The revived milling line will be built in the newly completed Alapala manufacturing complex in Corum, Turkey.
Photo by Arvin Donley.
Photo by Arvin Donley.
Shortly after the expo opened on Wednesday, representatives from Satake and Alapala, the companies that recently announced they were partnering to reintroduce the legendary milling brand, pulled away a black curtain that revealed several shiny, new pieces of Henry Simon equipment, including a roller mill and a purifier.
Peter Marriott, sales manager at Satake Europe Ltd., said millers have expressed enthusiasm about the reintroduction of the new and improved Henry Simon brand of equipment, which has been used in flour milling facilities for nearly 140 years.
“They’ve loved the whole concept, frankly,” Marriott said. “They still have a lot of affection for the Henry Simon innovation and they are happy to see this brand back among the mainline milling equipment. We did a pre-release at the South African Chamber of Milling Conference several weeks ago and it was tremendously received. We are enjoying the same reception here at IAOM.”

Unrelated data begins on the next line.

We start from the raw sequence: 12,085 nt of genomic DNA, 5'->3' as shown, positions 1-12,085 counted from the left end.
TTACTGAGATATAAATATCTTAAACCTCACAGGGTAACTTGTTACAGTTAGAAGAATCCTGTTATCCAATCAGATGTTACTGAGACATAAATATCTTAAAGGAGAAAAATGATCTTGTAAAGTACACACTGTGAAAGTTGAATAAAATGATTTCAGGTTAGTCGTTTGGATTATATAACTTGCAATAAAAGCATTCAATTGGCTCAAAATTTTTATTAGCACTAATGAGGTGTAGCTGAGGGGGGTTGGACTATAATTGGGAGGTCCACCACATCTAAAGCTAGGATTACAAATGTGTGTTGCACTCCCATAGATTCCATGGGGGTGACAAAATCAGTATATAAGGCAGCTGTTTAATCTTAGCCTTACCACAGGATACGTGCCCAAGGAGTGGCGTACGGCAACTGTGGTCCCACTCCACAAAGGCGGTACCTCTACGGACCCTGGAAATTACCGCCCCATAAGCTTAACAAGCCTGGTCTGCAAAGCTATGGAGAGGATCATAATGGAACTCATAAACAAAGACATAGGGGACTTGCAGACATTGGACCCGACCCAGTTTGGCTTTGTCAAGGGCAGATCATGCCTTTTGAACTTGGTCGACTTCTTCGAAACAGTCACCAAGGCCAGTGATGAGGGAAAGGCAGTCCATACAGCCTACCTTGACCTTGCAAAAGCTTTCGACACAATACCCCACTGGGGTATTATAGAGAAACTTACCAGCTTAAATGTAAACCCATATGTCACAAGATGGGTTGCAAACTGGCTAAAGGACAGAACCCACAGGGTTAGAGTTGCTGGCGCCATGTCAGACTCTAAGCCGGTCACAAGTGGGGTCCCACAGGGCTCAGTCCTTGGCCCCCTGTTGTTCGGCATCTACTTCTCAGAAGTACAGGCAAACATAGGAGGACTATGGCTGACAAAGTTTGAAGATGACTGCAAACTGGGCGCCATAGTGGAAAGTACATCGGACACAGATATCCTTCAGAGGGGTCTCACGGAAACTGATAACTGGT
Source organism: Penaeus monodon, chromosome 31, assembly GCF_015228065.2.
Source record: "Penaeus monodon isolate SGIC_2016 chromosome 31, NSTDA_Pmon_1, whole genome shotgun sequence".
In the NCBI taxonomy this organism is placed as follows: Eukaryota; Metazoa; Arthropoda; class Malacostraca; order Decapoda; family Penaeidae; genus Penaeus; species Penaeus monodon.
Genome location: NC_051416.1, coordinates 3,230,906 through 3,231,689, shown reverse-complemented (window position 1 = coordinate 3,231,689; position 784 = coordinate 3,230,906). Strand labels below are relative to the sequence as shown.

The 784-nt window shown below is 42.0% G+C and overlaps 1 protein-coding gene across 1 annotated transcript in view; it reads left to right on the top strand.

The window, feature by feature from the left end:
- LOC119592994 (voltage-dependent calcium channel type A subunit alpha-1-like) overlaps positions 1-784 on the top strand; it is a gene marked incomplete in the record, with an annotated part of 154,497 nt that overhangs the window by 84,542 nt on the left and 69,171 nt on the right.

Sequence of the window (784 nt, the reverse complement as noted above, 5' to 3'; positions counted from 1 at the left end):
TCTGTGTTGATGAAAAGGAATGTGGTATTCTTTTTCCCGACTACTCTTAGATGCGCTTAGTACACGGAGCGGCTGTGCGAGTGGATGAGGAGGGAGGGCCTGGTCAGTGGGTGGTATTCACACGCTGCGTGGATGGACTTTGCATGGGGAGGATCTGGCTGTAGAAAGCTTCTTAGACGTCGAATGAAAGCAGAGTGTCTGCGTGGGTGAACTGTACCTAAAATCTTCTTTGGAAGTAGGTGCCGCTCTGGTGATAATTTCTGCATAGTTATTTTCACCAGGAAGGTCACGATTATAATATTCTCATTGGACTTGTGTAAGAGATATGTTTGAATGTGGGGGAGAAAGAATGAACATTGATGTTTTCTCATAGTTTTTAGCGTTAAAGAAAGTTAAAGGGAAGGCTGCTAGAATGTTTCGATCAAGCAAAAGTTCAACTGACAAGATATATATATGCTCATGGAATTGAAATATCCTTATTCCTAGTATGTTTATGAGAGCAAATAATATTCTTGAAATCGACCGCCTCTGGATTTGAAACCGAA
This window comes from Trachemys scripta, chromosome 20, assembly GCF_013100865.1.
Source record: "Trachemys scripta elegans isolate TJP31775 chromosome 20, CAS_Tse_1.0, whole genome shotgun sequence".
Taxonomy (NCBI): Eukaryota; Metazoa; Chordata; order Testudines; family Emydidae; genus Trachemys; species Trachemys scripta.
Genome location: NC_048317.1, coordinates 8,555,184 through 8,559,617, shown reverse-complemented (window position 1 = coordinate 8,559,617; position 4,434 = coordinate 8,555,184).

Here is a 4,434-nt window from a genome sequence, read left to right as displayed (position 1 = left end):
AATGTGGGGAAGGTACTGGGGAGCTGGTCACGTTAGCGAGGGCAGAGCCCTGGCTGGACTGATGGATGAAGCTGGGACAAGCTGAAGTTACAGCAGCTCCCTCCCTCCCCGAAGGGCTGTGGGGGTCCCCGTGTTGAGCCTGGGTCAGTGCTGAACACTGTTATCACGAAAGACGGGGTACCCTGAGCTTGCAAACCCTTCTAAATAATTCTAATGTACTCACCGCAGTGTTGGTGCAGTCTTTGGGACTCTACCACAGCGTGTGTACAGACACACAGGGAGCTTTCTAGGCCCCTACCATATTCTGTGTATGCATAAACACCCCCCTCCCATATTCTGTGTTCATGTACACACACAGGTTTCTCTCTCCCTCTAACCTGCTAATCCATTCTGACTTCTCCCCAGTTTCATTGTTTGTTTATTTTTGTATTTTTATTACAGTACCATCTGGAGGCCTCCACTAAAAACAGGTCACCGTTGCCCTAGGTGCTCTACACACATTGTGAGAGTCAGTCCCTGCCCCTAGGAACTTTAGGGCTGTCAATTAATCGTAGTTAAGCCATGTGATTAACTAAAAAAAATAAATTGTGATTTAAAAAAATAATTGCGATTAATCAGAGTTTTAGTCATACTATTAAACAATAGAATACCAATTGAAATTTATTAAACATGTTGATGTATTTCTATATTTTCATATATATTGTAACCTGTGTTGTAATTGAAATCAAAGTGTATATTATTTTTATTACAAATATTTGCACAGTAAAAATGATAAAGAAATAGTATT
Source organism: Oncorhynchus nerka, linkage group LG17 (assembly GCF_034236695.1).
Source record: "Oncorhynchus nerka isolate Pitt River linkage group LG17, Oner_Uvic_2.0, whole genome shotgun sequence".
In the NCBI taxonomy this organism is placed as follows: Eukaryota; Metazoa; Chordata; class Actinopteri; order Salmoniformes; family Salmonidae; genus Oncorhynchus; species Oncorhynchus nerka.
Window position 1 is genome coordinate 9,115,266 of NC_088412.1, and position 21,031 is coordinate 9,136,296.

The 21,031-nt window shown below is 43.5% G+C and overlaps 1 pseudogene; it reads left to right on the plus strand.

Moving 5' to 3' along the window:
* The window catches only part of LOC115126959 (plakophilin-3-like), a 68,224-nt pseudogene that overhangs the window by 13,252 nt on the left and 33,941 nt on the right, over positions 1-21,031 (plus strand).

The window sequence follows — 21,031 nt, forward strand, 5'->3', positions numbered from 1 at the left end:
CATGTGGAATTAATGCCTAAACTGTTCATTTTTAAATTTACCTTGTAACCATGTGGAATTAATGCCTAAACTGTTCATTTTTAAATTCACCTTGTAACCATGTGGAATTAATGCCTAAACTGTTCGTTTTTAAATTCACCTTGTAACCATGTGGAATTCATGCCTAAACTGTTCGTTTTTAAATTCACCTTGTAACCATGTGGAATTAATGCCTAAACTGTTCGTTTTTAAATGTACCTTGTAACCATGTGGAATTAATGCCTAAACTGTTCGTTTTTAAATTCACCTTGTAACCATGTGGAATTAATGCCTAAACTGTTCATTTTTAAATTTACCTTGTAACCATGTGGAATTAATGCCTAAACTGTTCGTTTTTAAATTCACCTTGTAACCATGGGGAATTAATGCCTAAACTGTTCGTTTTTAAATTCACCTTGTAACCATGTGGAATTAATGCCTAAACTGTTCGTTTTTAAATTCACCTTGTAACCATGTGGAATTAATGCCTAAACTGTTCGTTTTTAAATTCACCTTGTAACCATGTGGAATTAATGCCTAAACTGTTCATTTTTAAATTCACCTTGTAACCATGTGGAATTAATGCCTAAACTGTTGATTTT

Marriott noted that the roller mill featured “a lot of Satake technology along with Alapala’s fundamental principles of good roller mill design.” The roller mill features numerous sensors that feed critical, real-time information to mill operators.
He said the Henry Simon equipment will be targeted primarily toward premium markets such as the U.S., U.K., and South Africa. It will be built in the newly completed Alapala manufacturing complex in Corum, Turkey, which features the latest robotic cutting, welding and assembly technology.
Henry Simon, an English engineer, introduced his line of milling equipment in the latter part of the 19th century. His equipment was first used in an English flour mill in 1878, and by 1892 over 400 mills were using the “Simon” system in Europe, Africa, India, South America, Australia and Japan. It remained a popular brand throughout much of the 20th century.
One of the mills that used Henry Simon technology was Hatap Un, which was established in Çorum, Turkey, in 1961. Around that time, Mehmet Alapala, the founder of Turkey-based Alapala, entered the sector by producing wooden sifters that were used at the Hatap Un mill. Thirty years later, in 1991, the Henry Simon brand was sold to Japan-based Satake.
Marriott said he is confident the 50-50 partnership between Alapala and Satake will prove to be a winning combination.
“It’s the culmination of a lot of hard work,” he said.